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ESB is to spend more than €10bn a year and hire 1,500 new workers as it upgrades the electricity network to switch to zero-emission energy

Dublin: The government of Ireland has decided to hire 1,500 new workers to upgrade the electricity network in order to transition to zero-emission energy as part of its climate action plan.

The first 900 new employees will be hired within two years, with recruitment taking place over the next five years.

For project renewal, a 10-billion-euro investment strategy has been developed. As per the National Climate Action Plan, the project will be completed before 2030, when the government has set a target of 80 percent of the country’s electricity needs coming from wind, solar, and other renewable sources.

Over the next two decades, the government hopes to secure the increase in electricity required to meet the growing population, economic growth, industrial development, hundreds of thousands of new homes, and electrification of transportation and heating.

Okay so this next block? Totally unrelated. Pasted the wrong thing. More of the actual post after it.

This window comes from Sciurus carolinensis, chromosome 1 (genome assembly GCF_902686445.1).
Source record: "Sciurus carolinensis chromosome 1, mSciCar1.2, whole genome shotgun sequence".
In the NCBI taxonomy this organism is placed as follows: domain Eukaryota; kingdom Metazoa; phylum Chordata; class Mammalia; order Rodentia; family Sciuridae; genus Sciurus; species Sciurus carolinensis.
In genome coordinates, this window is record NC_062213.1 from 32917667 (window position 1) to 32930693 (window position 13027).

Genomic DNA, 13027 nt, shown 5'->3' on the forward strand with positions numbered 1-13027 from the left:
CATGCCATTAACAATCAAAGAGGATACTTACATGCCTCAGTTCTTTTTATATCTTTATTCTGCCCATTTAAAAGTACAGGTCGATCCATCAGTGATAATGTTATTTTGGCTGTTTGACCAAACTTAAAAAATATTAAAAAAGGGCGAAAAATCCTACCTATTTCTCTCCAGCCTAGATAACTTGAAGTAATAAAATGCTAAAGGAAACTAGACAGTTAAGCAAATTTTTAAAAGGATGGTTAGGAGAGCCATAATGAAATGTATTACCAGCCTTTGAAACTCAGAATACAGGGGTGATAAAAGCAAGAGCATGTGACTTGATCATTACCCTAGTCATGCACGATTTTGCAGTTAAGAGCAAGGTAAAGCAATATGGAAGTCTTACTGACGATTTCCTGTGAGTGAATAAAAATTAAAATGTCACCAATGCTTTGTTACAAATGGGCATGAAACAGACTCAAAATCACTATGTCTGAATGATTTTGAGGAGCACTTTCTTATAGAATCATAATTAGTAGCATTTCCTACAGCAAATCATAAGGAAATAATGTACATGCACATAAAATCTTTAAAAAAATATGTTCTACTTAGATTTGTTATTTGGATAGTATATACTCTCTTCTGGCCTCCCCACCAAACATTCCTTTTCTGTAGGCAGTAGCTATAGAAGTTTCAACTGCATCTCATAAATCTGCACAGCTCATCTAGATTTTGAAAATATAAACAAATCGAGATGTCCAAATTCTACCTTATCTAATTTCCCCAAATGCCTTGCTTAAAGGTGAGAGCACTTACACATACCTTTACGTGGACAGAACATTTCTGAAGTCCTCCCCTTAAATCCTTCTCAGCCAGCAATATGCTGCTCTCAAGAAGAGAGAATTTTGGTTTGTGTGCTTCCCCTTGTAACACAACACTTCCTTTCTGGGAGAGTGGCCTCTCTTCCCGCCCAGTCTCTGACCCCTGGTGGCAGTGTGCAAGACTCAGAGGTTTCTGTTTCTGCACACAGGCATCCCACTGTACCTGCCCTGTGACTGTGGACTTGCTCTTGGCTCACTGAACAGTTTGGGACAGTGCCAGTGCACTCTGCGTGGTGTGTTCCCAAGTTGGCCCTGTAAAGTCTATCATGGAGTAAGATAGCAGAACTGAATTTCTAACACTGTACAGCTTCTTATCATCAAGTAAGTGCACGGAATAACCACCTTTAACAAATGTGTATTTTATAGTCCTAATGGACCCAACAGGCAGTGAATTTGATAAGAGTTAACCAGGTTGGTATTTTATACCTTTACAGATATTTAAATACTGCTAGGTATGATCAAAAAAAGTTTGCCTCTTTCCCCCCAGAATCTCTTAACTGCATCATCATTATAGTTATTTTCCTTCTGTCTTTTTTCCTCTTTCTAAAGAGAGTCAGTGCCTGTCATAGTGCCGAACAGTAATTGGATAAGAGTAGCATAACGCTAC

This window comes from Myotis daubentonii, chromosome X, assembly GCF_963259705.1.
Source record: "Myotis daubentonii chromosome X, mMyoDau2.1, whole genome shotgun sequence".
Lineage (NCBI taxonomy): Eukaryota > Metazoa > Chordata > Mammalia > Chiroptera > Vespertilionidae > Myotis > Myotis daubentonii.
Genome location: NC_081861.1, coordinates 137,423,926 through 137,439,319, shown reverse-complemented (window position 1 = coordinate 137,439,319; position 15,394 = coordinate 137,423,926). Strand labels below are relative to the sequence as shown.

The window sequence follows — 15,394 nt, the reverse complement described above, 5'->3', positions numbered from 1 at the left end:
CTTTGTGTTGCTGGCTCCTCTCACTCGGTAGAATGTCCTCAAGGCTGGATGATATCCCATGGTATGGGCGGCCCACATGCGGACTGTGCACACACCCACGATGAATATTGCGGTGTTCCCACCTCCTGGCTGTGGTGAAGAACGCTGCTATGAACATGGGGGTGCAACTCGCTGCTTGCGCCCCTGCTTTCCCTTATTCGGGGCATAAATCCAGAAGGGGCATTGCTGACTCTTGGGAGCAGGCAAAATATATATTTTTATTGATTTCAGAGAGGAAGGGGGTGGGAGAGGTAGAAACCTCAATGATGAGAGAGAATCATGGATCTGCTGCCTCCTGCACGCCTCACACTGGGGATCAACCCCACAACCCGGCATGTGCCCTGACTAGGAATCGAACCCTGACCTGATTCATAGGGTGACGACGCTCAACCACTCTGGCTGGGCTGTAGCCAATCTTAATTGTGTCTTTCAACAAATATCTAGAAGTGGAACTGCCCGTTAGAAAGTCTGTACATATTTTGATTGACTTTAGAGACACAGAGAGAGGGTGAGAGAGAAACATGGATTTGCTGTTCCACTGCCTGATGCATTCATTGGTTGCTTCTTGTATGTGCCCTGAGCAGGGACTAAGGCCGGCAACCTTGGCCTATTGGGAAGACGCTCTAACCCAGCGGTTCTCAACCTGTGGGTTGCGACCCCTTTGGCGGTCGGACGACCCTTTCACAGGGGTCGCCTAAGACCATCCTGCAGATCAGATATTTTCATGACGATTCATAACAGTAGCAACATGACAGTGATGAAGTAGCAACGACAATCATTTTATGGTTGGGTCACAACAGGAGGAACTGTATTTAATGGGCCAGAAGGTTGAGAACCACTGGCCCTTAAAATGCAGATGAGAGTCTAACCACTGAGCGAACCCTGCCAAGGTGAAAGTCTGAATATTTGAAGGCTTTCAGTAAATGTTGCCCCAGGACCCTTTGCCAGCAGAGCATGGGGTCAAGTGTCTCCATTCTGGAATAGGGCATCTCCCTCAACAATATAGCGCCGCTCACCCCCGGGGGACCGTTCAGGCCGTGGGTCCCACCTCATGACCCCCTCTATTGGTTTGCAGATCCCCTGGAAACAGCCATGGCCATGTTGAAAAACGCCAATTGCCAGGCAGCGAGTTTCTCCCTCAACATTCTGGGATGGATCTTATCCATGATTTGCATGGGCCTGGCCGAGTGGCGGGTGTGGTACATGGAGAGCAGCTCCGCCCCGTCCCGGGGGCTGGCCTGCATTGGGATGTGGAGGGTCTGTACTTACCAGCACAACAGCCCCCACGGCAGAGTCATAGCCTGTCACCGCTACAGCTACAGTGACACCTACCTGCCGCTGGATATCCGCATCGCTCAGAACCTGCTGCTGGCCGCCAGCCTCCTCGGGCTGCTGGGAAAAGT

ESB Networks manages a nationwide network of high-voltage stations, overhead power lines, underground cables, substations, poles, and smart metres.

Along with the transition to zero-emission energy, infrastructure must be strengthened and upgraded to accommodate the high volumes of electricity and diverse energy generation sources required.
Currently, gas, oil, and coal-fired power plants, as well as offshore wind farms, generate the majority of Ireland’s electricity.

The government intends to source fuel primarily from onshore and offshore wind farms, industrial solar farms, and community, commercial, and household solar microgenerators by the end of the decade.

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